In regards to the examples I discussed above and earlier about how skills function, keep in mind: this was all in reference to one class. Each class has its own differences that make it unique. The Warrior builds up adrenaline that allows the use of additional skills, Rangers get pets from the very beginning, Mesmers can create and manipulate illusions, Necromancers summon pets and other creatures, the list goes on and on. Every profession plays differently – you should try them all before placing judgement!
[quote-right]The game allows you to make the character you want, and play the game anyway that you want[/quote-right]Every class has the ability to perform different roles, and it all just depends on your playstyle. Now, instead of waiting an hour for a good tank to come along before you go adventure, you could set out with a group of 4 elementalists and be able to sustain yourselves. Each class performs effectively alone, but can easily be incorporated with any combination of other classes and perform its best in a group. The game allows you to make the character you want, and play the game anyway that you want.
What About PvP?
While there is plenty of content on the PvE side of things in this game, players could theoretically spend all of their time in PvP if they so desired. The game is divided into two unique “modes” of PvP content, if you will: The Eternal Battlegrounds, which are where the gigantic World v. World v. World battles take place across huge maps, and the more traditional structured PvP.
[quote-left]Expect to spend plenty of time in PvP without ever running out of unique things to experience[/quote-left]First, the massive World PvP. In this mode, your level is “scaled” up to max level (80) but you keep the same skills, items, etc. This means you will be able to play like you do in PvE, but be more effective. These maps pit three different groups of players (each from different servers) against one another. You are tasked with capturing and keeping strongholds, completing objectives, and so on. These battles can involve hundreds of players on screen at once (the other teams have names removed,) and are extremely intense. You haven’t experienced anything like this before in modern MMOs, but it is definitely remniscent of Dark Age of Camelot, and other PvP focused MMOs from years past. You can even get loot from players, as well as gain a decent amount of XP.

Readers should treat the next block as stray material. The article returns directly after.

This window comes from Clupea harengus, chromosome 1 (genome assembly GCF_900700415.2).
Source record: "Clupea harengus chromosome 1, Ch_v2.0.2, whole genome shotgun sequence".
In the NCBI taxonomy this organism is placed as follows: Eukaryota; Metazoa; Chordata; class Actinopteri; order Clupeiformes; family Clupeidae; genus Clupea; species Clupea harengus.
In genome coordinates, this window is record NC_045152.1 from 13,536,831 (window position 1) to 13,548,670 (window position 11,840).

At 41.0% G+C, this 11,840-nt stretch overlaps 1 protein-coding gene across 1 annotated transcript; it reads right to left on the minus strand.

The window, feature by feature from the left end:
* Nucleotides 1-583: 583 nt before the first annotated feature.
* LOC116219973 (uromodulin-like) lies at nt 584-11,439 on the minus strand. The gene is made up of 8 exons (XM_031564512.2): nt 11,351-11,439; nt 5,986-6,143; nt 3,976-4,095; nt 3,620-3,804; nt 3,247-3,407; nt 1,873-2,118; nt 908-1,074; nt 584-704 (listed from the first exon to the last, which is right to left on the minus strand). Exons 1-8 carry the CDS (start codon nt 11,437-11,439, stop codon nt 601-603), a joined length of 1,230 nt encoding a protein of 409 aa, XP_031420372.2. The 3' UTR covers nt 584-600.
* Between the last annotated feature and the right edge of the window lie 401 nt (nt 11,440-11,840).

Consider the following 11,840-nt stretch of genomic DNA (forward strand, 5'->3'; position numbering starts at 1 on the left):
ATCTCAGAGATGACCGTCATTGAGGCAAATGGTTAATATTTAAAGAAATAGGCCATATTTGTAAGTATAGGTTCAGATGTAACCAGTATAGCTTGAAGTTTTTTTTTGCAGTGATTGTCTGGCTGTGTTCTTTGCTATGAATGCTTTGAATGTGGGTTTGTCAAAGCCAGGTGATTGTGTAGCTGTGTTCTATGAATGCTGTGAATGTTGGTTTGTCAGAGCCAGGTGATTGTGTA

Secondly, is the structured PvP mode. This mode lets you retain your profession and race, but you are upgraded to max level and unlock all of the skills so you can create the exact build you want. This mode is much more competitive since everyone is on an equal playing field, with much more specific objectives: like capturing and holding strong-points to garner a higher score.
Overall, if PvP is what you’re after, then this game definitely has enough to occupy you. Combined with the hefty dose of PvE content, expect to spend plenty of time in this game without ever running out of unique things to experience.
Fast-Paced Action Combat – Nothing Else Compares
Do you remember that feeling you got the first time you played Super Mario 64? Yeah, the 2D Mario games were great, and they still are in their own right, but there was just something fresh, yet familiar, about that revolution. It took concepts you were familiar with, and expanded on them in ways you didn’t realize they were lacking. While Guild Wars 2 isn’t as huge a leap forward as Super Mario World – Super Mario 64, it has a similar feeling.